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Mining People Magazine




“The short-term outlook continues to

see natural gas gaining in its share

of electric power generation.

With a

warmer summer expected in 2018, EIA

expects electric generation from June

through August to top last year’s levels

by more than 2 percent. Of total electri-

cal generation over the summer, natural

gas will account for 36 percent, 2 percent

higher than last year, while coal’s share

will drop by 2 percent to 30 percent.”







courted coal min-

ers and cast doubt

on whether fossils

fuel contribute to

climate change, but

that hasn’t translat-

ed into hostility for

renewable energy – particularly off-

shore wind.

The administration is look-

ing to renewable energy sources to help

create energy dominance that will guar-

antee America is a leading global energy

exporter and can’t be held hostage by

foreign energy-producing powers. On

designated federal lands and offshore,

this means an equal opportunity for all

sources of responsible energy develop-

ment, from fossil fuels to the full range

of renewables. As we look to the future,

wind energy -- particularly offshore wind

-- will play a greater role in sustaining

American energy dominance.”

– Interior Secretary Ryan Zinke.

“We’re dealing with

folks whose inter-

ests for the country,

we believe, are much

more aligned with

our interests, which


Let’s encourage

investment; let’s use

our energy resources

responsibly as possible for the benefit

of the public as well as the world; let’s

use our metals and minerals resources

as well so we’re less dependent on for-

eign sources. Their focus is very much

aligned with us and what we contribute

to the country and society. The mining

of coal, metals and minerals brings the

US cheap energy and commodities that

fuel the economy, along with good paying

jobs and other benefits.”

– Hal Quinn, president, National Mining


“Coal is on an upward swing after the

challenges of the global financial cri-

sis of 2007.

What’s happened over the

last 18 months is the industry is really

gathering itself together. New mines are

opening up, new mining proposals are on

the table, and mines that were in ‘care

and maintenance’ have been revamped

and are producing again. The reality

is there are hundreds of new coal-fired

power stations coming online in Asia

over the coming years. These countries

are going to be using coal for a long,

long time. We’ve been using coal for a

long, long time. Third world countries

are hellbent on bringing their countries

and their societies up to the level that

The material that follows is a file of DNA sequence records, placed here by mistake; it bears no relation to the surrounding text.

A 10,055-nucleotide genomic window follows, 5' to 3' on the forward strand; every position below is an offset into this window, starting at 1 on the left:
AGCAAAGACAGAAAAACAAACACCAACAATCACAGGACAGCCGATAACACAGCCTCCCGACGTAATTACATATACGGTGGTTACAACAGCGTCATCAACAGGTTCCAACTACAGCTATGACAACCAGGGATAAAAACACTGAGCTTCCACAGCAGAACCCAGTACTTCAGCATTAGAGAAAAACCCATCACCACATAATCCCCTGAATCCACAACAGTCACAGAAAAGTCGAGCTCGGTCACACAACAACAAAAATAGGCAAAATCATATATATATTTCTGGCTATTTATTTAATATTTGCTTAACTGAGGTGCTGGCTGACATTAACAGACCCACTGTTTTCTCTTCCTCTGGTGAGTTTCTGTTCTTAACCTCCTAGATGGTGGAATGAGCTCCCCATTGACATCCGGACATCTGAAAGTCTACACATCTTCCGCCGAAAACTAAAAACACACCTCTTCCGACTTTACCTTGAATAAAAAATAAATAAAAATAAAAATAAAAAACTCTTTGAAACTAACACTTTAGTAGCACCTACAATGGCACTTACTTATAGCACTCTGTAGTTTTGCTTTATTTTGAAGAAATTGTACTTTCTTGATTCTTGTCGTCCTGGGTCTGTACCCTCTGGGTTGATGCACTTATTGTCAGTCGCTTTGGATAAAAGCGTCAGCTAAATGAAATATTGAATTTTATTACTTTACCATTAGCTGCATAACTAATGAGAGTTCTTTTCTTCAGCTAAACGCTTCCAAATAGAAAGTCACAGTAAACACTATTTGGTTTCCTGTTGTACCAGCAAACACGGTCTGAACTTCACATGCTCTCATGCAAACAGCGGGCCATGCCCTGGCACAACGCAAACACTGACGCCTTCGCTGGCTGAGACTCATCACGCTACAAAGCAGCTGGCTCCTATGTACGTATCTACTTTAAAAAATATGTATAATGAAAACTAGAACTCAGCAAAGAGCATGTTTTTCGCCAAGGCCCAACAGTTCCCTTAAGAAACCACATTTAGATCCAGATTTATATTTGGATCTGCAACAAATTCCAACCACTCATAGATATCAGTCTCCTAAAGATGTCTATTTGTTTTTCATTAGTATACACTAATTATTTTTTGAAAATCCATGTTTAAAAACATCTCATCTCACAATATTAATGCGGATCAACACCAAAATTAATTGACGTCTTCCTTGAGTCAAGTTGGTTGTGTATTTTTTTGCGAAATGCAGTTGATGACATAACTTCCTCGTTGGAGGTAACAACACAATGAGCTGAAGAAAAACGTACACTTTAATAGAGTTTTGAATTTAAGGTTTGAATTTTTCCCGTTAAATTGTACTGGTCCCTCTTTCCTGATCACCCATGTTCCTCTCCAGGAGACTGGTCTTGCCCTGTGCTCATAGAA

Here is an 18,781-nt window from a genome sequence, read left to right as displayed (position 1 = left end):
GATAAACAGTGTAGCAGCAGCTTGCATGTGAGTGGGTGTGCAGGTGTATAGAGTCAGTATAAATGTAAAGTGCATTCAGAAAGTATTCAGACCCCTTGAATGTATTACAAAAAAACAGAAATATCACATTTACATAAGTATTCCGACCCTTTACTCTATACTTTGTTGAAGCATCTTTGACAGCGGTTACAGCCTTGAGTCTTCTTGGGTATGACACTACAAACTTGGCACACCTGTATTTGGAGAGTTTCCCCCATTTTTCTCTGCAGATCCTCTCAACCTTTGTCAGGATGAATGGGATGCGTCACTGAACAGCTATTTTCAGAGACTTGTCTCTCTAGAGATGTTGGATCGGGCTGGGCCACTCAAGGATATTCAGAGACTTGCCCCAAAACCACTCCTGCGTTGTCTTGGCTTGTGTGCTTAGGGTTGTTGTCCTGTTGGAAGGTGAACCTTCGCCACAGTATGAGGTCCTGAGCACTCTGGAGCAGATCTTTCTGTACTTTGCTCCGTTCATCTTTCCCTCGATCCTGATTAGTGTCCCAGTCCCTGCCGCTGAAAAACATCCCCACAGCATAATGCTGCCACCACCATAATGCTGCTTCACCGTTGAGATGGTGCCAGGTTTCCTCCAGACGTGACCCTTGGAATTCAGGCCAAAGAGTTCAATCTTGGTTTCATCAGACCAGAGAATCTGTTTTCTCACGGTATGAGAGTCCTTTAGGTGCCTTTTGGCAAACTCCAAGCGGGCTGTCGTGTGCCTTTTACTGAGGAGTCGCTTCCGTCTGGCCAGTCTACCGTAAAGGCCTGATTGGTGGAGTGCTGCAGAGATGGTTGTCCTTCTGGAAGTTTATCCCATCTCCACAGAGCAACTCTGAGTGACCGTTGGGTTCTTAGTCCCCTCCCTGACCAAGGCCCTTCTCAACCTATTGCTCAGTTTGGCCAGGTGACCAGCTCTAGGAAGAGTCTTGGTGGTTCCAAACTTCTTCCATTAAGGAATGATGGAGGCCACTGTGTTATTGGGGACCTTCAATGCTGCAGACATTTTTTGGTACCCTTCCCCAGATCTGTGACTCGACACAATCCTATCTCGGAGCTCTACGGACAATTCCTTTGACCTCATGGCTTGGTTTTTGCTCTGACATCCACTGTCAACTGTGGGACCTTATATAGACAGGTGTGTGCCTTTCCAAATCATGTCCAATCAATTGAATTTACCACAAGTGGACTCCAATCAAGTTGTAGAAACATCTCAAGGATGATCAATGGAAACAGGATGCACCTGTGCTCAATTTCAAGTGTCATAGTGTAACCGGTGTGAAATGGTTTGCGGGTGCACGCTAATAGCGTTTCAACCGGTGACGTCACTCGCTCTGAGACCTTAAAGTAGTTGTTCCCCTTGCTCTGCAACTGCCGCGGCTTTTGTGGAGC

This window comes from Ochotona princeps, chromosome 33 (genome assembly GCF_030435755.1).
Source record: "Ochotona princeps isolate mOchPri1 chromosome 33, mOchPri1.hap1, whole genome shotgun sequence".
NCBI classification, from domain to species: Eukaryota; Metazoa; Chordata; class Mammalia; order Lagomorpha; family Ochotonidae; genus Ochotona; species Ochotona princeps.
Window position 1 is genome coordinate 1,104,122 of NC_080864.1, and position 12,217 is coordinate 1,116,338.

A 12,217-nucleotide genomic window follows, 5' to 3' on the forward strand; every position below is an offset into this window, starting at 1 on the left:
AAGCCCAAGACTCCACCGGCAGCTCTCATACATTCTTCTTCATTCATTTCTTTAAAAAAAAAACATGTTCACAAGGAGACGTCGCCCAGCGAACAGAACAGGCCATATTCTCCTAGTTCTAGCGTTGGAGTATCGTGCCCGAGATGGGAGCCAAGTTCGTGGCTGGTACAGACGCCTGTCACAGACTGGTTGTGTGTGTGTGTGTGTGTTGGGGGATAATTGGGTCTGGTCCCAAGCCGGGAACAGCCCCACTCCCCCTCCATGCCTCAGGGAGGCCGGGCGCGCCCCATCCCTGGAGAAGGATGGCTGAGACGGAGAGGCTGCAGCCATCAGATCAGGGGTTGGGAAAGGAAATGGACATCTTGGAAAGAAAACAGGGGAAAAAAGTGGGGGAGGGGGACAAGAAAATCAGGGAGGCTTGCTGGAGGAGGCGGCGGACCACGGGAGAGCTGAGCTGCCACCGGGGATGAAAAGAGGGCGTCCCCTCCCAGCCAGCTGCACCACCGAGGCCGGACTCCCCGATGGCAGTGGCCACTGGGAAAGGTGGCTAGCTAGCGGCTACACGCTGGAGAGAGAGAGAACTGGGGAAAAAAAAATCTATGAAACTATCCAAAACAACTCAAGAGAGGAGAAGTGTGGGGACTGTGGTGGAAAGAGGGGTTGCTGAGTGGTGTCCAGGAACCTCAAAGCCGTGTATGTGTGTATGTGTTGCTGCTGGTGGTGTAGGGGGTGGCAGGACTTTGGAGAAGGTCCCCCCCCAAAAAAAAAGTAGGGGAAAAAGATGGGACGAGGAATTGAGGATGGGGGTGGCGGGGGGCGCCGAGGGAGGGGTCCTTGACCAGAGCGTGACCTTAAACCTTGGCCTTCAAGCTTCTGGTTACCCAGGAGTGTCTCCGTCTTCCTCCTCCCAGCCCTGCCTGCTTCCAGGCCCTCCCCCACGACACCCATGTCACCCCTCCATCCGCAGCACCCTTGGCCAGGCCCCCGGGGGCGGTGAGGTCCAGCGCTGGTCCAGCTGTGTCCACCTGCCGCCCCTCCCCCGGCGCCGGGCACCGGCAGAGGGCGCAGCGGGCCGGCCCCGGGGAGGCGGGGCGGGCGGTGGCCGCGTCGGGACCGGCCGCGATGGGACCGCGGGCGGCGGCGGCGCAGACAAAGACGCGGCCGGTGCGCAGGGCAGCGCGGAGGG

we’re on. They want what we’ve got and

I don’t blame them. We can’t deny them

that. They’re going to use coal for every-

thing from running water and sewerage

to lights, and coal will continue to be the

“Our job is not to co-

erce markets. Our job is

not to come in and say

this type of fuel is good

or this fuel is not good.

The EPA’s regulations and

guidelines should follow

behind industry choices,

not dictate them. What we

are in the process of doing is providing regulatory certainty. Then we need to look

forward and say what authority do we have. We cannot allow this incredible resource

to be stranded in the ground. There is just so much energy here.”

–(l to r) Sen. John Barrasso, EPA Administrator Scott Pruitt, and Sen. Mike Enzi.

future for power generation across Asia

and India.”

–Kenny Barry, project manager, Wallarah

2 project manager.

“While America chases windmill

dreams and solar powered night-

mares the rest of the world is run-

ning on coal.

That’s good news for the

US because we just happen to have the

largest coal reserves in the world. World-

wide coal demand is surging and it ap-

pears the reports of the American coal

industry’s death were greatly exagger-

ated. Contrary to the liberal narrative of

a global downturn, the US coal industry

has been making a comeback under

the Trump administration. According to

the Energy Information Administration’s

newest numbers, American coal exports

rose 61 percent in 2017. This resurgence

is being fueled largely by a growing de-

mand in Asia. Major Asian economies

like Japan, South Korea and India have

growing appetites for coal, and Asia ac-

counts for 85 percent of new coal power

development in the world’s top 20 coal

producing countries.”

– Steve Sherman, Townhall

Lisa Roper 864/278-8227

Chuck Roper 864/546-8978

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